Tag Archives: Elena Schafer
Andrea Abreu’s writing hand is neither soft nor measured. It punches through the film of language and lands, hard, on concrete. Julia Sanches’ translation of Abreu’s novel “Dogs of Summer” (Panza de burro, in the original Spanish) does not stop or stifle the forcefulness of this punch. It responds to it with equal parts fervor and frenzy, preserving the cuts and bruises that Abreu takes care to point us toward with the book’s narrator, affectionately called Shit. How can one possibly reveal this punch in English, save for getting out of the way?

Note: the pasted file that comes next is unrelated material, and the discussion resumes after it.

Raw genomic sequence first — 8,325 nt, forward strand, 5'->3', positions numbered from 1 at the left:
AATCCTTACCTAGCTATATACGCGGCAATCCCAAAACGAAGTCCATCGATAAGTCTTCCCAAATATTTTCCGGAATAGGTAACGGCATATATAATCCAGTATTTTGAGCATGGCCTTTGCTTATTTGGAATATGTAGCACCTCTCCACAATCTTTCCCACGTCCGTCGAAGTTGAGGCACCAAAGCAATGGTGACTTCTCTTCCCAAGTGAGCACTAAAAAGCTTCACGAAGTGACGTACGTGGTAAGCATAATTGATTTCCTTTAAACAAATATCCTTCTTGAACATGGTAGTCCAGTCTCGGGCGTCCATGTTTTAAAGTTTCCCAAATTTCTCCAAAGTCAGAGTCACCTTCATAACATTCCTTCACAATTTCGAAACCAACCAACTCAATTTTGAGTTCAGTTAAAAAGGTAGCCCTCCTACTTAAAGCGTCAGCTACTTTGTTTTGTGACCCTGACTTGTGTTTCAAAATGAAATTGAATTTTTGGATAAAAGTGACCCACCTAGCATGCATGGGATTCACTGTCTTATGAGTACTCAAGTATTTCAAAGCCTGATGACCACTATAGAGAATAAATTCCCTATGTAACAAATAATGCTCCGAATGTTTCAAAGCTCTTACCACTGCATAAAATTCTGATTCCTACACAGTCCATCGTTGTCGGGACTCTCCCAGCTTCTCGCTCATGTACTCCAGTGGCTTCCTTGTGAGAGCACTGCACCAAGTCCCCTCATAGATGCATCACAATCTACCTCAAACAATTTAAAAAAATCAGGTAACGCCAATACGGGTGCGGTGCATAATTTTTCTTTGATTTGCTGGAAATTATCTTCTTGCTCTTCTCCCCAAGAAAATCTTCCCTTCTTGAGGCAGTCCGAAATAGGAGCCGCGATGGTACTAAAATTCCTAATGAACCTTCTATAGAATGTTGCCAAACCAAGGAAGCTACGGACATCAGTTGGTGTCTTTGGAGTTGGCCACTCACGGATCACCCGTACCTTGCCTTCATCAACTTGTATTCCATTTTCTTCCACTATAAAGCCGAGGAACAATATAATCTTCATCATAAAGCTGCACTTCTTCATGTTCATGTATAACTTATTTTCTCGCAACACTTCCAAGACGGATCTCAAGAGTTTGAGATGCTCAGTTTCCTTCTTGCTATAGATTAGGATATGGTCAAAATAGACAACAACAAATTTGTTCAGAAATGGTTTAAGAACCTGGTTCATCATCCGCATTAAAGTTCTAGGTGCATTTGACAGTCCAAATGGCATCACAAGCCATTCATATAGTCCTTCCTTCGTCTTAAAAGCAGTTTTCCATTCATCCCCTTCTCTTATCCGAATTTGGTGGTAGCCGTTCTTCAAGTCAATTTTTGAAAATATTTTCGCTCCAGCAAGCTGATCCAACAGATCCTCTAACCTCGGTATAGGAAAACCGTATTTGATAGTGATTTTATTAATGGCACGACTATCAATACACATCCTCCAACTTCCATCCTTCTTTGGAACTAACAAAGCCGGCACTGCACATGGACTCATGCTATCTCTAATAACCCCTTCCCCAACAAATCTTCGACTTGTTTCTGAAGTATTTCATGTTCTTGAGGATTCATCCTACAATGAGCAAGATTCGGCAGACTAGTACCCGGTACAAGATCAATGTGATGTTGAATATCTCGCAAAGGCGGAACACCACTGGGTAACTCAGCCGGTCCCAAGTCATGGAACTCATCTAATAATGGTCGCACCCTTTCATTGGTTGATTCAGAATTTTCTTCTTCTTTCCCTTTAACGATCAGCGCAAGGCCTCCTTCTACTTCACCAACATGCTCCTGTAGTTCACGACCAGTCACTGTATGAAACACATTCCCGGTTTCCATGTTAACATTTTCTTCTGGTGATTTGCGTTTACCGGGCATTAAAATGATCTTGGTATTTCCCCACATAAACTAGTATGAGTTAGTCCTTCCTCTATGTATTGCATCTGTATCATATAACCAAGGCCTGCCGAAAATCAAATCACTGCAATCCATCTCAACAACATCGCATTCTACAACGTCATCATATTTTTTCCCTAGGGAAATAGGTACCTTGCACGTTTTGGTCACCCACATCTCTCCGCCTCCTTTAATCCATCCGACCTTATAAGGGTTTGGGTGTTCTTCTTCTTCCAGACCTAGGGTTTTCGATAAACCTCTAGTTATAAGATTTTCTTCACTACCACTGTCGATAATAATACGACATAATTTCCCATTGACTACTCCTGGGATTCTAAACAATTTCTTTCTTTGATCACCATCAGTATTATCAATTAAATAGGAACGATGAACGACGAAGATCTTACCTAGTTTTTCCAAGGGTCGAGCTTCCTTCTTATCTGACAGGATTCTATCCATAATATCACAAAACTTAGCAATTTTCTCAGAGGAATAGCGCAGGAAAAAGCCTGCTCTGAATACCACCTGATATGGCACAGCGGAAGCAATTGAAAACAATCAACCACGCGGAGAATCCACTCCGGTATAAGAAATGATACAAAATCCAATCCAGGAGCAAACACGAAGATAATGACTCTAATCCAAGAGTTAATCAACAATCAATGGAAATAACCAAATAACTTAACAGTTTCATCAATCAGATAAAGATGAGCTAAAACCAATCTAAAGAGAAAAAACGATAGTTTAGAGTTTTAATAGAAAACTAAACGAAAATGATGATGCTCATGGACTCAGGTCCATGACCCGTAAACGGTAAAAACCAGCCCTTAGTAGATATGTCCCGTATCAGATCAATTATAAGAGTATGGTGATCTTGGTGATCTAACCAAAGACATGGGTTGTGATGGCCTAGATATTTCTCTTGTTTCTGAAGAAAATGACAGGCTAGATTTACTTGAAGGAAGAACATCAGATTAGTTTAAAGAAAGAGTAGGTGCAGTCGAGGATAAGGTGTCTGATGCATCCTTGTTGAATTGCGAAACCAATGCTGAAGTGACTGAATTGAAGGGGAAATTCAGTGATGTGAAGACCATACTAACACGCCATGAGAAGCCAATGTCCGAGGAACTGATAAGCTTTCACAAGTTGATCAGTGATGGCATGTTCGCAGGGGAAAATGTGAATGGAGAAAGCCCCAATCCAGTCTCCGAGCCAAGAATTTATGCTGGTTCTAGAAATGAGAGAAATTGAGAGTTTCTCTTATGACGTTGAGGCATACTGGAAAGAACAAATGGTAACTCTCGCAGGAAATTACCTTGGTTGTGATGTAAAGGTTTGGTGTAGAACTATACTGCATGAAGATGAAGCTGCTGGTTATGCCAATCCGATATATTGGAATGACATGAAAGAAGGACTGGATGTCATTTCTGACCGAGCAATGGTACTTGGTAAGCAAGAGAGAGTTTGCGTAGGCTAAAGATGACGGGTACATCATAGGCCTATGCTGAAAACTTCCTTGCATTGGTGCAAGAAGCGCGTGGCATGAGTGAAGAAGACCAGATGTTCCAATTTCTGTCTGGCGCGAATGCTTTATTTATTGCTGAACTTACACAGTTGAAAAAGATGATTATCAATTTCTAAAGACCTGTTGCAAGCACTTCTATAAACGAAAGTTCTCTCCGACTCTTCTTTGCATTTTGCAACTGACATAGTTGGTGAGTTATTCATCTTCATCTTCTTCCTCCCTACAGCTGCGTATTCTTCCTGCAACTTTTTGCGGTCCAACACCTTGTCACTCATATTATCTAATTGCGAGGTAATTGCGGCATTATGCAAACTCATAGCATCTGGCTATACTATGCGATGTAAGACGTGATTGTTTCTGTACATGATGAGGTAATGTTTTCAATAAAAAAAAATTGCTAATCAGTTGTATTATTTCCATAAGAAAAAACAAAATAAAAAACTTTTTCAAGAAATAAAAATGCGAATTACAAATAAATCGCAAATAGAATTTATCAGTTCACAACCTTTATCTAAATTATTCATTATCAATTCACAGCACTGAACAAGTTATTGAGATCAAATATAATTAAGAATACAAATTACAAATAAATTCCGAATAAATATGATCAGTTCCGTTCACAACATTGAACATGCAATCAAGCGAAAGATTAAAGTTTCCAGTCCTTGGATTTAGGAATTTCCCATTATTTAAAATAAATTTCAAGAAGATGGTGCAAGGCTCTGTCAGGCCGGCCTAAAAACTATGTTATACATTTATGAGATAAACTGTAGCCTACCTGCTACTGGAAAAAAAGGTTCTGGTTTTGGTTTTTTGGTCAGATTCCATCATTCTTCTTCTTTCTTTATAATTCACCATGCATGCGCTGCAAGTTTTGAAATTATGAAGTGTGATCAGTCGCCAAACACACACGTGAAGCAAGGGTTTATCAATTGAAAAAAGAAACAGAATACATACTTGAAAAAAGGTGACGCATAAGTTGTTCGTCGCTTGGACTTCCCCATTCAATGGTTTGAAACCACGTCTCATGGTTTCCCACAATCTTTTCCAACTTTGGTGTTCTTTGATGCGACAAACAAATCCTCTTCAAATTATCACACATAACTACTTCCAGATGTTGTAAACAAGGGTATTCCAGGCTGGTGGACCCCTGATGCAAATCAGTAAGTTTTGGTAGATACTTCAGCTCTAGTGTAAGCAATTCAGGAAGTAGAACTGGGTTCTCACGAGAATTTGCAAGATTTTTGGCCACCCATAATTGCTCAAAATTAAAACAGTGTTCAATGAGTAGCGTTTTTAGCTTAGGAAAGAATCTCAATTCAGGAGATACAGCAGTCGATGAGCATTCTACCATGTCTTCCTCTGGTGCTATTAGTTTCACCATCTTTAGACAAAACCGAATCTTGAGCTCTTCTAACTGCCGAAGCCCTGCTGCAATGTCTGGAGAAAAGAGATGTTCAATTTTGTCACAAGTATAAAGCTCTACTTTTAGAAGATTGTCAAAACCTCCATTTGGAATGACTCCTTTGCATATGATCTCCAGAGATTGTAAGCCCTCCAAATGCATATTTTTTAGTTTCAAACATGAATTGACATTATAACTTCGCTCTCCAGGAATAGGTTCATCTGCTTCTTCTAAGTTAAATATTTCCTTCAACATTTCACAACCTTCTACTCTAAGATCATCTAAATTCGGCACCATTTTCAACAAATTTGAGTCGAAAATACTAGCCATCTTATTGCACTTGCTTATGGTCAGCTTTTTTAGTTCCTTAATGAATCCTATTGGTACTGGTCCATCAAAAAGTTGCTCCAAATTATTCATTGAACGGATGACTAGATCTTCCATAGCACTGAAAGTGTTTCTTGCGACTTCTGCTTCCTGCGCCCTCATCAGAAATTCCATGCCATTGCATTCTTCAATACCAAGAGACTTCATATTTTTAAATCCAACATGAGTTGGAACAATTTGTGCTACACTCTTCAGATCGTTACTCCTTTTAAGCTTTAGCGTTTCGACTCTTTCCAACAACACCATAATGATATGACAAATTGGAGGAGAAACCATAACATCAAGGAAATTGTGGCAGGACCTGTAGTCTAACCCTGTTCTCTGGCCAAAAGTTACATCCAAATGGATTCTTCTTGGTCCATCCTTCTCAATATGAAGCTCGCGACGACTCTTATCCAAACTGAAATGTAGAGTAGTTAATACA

While “translation fictions” are not exclusive to Latin American literature, I did find their publication to be very consistent and prominent in its contemporary production in Spanish, and I believe their portrayal of translation relates very much to this locus of enunciation. Fictional translators would tamper with meanings, deviate conversations, and produce miscommunication on purpose. Fictional translators would tamper with meanings, deviate conversations, and produce miscommunication on purpose. Translators are thought to be unbiased, faithful, a bridge between languages and cultures, right? But that’s not what I was finding in these books.